Theses Doctoral

Systems of Transition Metal Dichalcogenides : Controlling Applied Strain and Defect Density With Direct Impact on Material Properties

Edelberg, Drew Adam

Transition metal dichalcogenides (TMDs) are crystalline layered materials that have significantly impacted the field of condensed matter physics. These materials were the first exfoliatable semiconductors to be discovered after the advent of graphene. The focus of this dissertation is utilizing multiple imaging and characterization techniques to improve and understand the impact of strain and lattice defects in these materials. These inclusions to the lattice, alter the semiconducting performance in controllable ways. A comprehensive study using scanning tunneling spectroscopy (STM), spectroscopy (STS), scanning transmission electron microscopy (STEM), and photoluminescence (PL) in this work will provide a breadth of ways to pinpoint and cross-examine the impact of these factors on these materials. In the first half of this work we focus on the control of lattice defects through two growth processes: chemical vapor transport (CVT) and self-flux. By fine tuning the growth procedure we are both able to determine the intrinsic defects of the material, their electronics, and consistently diminish their density. The second half uses an in-situ strain device to reversibly control and examine the effects of applied strain on transition metal dichalcogenide layers. Utilizing the scanning tunneling microscope to image the lattice, we characterize the change of lattice parameters and observe the formation of strain solitons within the lattice. Measuring these solitons directly we look at the dynamics of a special class of line defects, folds within the top layer of the material, that occur naturally as strain is relieved within the monolayer. With the available imaging techniques and theoretical models we uncover a host of properties of these materials that are only accessible within the high strain regime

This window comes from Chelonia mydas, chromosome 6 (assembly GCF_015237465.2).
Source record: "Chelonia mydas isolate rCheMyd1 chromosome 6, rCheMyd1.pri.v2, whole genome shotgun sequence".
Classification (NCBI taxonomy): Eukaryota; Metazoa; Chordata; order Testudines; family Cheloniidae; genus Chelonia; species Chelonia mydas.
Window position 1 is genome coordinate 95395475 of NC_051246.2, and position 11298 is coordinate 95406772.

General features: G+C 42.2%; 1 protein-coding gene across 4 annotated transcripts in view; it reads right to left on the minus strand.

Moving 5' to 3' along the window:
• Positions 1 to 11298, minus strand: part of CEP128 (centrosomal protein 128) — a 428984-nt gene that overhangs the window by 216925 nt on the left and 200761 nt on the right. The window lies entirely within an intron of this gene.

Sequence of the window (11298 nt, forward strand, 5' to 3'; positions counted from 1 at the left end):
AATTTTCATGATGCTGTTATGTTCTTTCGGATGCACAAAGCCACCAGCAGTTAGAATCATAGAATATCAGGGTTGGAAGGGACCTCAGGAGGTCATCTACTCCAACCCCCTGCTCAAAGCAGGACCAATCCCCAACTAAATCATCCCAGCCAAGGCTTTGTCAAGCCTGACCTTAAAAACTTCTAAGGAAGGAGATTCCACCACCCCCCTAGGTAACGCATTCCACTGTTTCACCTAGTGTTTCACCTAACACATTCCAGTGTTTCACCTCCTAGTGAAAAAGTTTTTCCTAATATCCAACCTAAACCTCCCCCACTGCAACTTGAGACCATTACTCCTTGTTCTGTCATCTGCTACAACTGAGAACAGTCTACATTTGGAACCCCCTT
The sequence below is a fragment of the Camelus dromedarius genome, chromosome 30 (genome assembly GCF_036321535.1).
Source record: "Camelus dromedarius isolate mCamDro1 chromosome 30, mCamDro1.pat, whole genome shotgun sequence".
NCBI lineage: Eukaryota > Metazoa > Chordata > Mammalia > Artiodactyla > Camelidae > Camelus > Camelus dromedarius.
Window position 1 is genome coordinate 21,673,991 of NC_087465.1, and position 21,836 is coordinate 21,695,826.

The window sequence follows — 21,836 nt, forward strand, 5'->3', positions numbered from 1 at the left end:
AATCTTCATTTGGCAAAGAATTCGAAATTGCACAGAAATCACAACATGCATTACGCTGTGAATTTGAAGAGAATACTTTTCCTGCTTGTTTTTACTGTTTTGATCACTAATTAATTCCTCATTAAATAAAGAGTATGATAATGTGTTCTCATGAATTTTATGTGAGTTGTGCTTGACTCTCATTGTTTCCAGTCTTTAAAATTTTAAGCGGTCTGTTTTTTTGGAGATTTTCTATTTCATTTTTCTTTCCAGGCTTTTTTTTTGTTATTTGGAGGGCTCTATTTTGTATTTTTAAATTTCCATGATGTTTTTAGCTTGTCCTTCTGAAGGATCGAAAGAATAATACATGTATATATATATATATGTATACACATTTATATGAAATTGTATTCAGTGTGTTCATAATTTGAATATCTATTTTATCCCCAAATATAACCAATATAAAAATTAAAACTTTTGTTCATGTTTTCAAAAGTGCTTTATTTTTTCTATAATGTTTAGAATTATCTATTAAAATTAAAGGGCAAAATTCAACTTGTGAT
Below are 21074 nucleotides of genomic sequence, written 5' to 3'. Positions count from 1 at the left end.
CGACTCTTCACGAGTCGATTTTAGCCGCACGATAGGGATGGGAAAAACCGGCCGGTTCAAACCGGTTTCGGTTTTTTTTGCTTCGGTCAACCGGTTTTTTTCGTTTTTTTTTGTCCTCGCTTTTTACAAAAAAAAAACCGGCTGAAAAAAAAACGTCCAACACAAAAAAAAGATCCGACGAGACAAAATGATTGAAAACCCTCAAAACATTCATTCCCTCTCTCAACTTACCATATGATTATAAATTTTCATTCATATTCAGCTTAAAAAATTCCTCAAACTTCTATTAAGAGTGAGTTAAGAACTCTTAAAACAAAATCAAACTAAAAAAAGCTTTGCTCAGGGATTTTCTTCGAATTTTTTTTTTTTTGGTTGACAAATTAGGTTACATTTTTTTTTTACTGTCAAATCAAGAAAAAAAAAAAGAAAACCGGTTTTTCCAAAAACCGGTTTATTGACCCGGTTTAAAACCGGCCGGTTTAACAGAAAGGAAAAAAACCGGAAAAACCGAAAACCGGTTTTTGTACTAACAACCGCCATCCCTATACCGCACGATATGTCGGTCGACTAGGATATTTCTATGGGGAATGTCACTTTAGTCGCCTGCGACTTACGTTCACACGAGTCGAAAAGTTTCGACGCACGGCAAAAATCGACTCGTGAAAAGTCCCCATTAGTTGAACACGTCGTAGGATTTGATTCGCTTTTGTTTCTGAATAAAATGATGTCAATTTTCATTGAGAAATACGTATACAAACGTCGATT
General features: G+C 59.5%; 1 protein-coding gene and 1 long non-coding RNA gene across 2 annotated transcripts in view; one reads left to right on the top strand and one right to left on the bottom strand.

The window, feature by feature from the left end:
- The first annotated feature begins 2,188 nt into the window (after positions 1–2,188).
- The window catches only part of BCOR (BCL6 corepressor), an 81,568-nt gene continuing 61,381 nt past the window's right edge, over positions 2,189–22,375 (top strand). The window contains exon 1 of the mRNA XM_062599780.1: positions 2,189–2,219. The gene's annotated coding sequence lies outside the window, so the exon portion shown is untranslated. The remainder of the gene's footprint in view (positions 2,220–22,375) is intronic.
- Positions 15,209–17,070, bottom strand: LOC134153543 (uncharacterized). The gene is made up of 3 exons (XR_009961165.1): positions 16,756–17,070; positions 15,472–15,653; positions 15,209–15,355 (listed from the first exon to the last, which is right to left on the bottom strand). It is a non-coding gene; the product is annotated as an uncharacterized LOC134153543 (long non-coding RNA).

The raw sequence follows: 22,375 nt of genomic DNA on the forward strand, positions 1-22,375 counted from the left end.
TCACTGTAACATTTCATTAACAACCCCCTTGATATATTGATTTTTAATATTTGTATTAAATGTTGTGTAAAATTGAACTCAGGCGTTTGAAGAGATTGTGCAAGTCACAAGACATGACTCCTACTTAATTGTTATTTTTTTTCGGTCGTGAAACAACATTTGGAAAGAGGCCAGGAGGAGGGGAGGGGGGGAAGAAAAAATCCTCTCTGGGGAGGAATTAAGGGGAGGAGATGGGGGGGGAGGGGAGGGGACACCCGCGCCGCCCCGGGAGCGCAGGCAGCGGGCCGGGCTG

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More About This Work

Academic Units
Thesis Advisors
Pasupathy, Abhay Narayan
Ph.D., Columbia University
Published Here
March 1, 2019